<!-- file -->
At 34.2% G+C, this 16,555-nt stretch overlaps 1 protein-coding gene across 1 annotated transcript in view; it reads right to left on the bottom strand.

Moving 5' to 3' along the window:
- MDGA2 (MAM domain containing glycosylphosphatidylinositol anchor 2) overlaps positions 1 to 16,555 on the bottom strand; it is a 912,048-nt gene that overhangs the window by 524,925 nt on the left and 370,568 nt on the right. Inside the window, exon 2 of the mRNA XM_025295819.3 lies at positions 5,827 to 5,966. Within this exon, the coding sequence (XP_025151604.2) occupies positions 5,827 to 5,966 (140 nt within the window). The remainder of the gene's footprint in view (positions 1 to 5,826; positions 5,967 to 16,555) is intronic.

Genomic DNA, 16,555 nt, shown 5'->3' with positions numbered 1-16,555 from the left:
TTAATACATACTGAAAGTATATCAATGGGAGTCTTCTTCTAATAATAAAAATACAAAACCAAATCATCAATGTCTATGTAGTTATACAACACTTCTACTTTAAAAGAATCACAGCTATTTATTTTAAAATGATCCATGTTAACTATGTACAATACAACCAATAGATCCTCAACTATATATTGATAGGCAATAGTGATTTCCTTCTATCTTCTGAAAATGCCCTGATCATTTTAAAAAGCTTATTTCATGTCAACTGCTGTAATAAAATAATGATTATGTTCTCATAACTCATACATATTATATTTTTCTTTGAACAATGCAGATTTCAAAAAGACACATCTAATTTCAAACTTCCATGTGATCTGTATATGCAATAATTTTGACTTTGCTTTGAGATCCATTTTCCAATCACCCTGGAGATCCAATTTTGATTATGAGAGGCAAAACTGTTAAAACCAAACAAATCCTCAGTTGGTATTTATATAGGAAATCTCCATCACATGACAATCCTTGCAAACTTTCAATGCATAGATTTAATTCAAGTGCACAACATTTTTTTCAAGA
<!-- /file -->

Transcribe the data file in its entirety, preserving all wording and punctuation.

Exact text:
At 34.2% G+C, this 16,555-nt stretch overlaps 1 protein-coding gene across 1 annotated transcript in view; it reads right to left on the bottom strand.

Moving 5' to 3' along the window:
- MDGA2 (MAM domain containing glycosylphosphatidylinositol anchor 2) overlaps positions 1 to 16,555 on the bottom strand; it is a 912,048-nt gene that overhangs the window by 524,925 nt on the left and 370,568 nt on the right. Inside the window, exon 2 of the mRNA XM_025295819.3 lies at positions 5,827 to 5,966. Within this exon, the coding sequence (XP_025151604.2) occupies positions 5,827 to 5,966 (140 nt within the window). The remainder of the gene's footprint in view (positions 1 to 5,826; positions 5,967 to 16,555) is intronic.

Genomic DNA, 16,555 nt, shown 5'->3' with positions numbered 1-16,555 from the left:
TTAATACATACTGAAAGTATATCAATGGGAGTCTTCTTCTAATAATAAAAATACAAAACCAAATCATCAATGTCTATGTAGTTATACAACACTTCTACTTTAAAAGAATCACAGCTATTTATTTTAAAATGATCCATGTTAACTATGTACAATACAACCAATAGATCCTCAACTATATATTGATAGGCAATAGTGATTTCCTTCTATCTTCTGAAAATGCCCTGATCATTTTAAAAAGCTTATTTCATGTCAACTGCTGTAATAAAATAATGATTATGTTCTCATAACTCATACATATTATATTTTTCTTTGAACAATGCAGATTTCAAAAAGACACATCTAATTTCAAACTTCCATGTGATCTGTATATGCAATAATTTTGACTTTGCTTTGAGATCCATTTTCCAATCACCCTGGAGATCCAATTTTGATTATGAGAGGCAAAACTGTTAAAACCAAACAAATCCTCAGTTGGTATTTATATAGGAAATCTCCATCACATGACAATCCTTGCAAACTTTCAATGCATAGATTTAATTCAAGTGCACAACATTTTTTTCAAGA